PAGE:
A once in a hundred years flood in 2017. And then another in 2019. Ignoring the simplistic view that this seems impossible, and ignoring all discussion of the role of climate change, this has still been a tough time for many people, especially those living or working close to the Ottawa river.
A couple of weeks ago the waters were at near-record highs again. We were heading from Montreal to Ottawa (City). They had just closed the Galipeault Bridge, cutting the Hwy 20 route off the west end of the island. We headed out on Hwy 40 and then had to queue for an hour to get over the Île aux Tourtes Bridge. It was the only road access still open off the west end of Montreal Island and had been cut from 3 lanes to one as road crews shored up the edges where the Lac des Deux-Montagnes had expanded and threatened to close to the road.
For the people whose homes had been flooded this was a hellish, soul-destroying time. Our worries were minor by comparison, but as we queued I started wondering if we could bypass the traffic woes by taking a ferry. But the fact is that even where the ferries exist, floods of this magnitude tend to shut down the ferries before they affect the bridges.
All ferries have ramp structures on the banks. A major rise in water level tends to cover the ramps and leave the ferry moored to posts well out in the river. The news reports this year, as in 2017, have been full of stories of the Ottawa river ferries being closed, and images of the infrastructures being submerged. And even when the facilities remain functional, the currents of the river in flood often become too strong to operate in.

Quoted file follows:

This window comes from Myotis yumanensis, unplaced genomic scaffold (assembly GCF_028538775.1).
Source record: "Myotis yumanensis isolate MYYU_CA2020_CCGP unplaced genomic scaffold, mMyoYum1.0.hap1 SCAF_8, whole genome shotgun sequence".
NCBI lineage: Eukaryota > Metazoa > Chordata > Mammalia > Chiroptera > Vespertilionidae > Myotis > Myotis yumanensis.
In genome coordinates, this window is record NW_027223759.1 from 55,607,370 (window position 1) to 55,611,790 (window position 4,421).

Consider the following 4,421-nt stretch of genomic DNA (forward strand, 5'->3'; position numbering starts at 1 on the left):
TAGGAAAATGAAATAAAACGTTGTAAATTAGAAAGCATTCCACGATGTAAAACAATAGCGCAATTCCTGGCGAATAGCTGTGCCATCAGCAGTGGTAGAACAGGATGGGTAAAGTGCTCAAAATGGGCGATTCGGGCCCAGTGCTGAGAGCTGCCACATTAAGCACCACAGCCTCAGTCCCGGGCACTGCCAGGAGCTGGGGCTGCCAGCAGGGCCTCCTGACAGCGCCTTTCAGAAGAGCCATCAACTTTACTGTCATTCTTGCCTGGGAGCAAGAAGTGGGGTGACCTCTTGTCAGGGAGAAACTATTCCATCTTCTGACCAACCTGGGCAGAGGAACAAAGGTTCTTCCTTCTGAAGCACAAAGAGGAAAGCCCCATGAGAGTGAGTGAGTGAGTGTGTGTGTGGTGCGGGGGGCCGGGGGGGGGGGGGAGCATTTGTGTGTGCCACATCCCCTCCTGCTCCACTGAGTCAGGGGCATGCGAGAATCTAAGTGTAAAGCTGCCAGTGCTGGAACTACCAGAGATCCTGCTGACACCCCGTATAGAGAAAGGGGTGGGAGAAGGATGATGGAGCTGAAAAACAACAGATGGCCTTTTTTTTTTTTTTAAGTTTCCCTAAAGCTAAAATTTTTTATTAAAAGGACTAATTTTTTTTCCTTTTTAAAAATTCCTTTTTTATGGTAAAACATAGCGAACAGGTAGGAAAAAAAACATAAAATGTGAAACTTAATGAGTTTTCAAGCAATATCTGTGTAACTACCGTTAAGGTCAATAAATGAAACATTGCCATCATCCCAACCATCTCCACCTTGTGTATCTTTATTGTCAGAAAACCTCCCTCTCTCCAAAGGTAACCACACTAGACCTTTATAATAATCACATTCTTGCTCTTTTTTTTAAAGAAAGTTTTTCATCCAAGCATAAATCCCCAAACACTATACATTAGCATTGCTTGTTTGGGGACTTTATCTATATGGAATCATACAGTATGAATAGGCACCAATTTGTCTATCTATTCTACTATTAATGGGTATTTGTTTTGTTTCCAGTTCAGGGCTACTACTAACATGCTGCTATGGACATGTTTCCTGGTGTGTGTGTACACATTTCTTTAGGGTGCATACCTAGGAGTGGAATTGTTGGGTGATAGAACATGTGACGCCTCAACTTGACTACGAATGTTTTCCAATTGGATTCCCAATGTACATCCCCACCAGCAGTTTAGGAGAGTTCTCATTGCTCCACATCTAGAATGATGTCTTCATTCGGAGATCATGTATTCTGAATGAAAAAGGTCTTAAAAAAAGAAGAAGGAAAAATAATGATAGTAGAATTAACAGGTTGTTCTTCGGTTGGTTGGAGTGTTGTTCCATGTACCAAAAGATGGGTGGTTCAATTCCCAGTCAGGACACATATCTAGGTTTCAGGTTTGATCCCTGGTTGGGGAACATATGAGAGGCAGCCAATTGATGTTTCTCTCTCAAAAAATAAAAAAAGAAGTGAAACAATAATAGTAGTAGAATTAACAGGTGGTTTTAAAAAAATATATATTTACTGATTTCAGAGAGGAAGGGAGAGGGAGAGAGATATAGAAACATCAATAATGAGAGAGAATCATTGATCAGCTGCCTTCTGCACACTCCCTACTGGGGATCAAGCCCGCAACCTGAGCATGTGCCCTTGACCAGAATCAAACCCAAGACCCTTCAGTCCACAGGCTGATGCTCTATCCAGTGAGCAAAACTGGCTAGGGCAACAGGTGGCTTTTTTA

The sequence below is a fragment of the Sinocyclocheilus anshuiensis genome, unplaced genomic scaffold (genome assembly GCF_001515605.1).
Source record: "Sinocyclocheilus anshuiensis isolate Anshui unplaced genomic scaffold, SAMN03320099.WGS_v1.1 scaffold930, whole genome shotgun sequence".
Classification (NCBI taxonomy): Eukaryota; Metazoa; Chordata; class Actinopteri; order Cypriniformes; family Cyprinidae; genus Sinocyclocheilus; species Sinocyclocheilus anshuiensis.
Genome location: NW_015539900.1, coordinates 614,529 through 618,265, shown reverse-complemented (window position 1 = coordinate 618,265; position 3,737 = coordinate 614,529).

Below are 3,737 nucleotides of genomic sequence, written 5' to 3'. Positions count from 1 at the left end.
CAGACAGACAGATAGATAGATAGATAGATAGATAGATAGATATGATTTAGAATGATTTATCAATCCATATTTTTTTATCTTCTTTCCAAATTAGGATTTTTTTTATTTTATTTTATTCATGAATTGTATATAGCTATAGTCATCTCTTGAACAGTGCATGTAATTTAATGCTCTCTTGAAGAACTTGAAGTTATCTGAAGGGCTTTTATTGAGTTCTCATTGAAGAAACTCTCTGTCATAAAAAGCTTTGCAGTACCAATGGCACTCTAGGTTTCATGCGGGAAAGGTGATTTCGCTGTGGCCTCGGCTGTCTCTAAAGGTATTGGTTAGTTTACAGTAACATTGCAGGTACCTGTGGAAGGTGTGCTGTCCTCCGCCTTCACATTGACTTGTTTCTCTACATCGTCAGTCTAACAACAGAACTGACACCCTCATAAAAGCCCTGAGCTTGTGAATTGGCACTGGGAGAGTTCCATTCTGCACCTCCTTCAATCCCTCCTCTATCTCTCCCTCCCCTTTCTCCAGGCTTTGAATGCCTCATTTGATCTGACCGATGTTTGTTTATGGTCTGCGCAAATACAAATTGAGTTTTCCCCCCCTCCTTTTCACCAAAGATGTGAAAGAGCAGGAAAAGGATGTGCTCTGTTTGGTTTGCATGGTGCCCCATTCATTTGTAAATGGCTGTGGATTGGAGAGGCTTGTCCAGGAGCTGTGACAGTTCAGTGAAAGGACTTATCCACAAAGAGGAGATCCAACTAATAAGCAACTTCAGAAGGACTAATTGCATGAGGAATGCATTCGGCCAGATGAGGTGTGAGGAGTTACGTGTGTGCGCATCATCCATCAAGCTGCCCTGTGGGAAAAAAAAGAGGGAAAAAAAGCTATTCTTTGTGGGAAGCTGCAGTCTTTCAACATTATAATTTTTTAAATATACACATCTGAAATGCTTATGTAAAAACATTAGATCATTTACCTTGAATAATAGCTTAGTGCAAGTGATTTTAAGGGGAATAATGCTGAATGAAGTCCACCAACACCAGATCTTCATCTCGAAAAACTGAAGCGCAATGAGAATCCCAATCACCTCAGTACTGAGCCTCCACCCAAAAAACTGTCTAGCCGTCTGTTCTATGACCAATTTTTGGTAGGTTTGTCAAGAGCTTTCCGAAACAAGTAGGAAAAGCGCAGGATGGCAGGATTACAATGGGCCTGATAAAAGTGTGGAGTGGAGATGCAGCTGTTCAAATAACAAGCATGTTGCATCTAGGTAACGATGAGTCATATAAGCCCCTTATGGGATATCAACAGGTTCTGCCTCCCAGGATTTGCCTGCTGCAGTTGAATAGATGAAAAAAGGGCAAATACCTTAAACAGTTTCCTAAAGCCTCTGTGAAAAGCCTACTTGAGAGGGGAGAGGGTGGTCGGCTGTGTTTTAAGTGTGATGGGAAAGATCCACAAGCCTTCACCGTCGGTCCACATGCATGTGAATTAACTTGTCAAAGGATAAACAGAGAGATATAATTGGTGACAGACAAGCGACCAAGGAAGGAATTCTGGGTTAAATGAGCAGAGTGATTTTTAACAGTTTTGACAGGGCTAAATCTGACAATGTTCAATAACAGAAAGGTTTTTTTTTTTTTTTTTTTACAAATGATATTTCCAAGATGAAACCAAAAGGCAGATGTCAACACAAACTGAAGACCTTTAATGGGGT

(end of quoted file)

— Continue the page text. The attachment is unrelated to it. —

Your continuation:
In the two weeks since we got stuck heading to Ottawa the waters along the river crested and started receding. But in the last few days heavy rain and continued melting of the winter’s snow pack have led to levels rising again towards new records. People living in houses prone to flooding will have ever more incentive and pressure applied to move to safer locations. Ferry operations are inextricably tied to the banks of the water they cross. They can’t move, all they can do is invest in more complex infrastructure and equipment.
Update, 2019-05-14. We need to head north at rush hour, and taking the Hudson-Oka ferry is a great alternative for us to queuing on various autoroutes and bridges. But when I checked online all the Ottawa river ferries were closed due to the flooding, with one exception; Quyon was closed but had, reopened yesterday.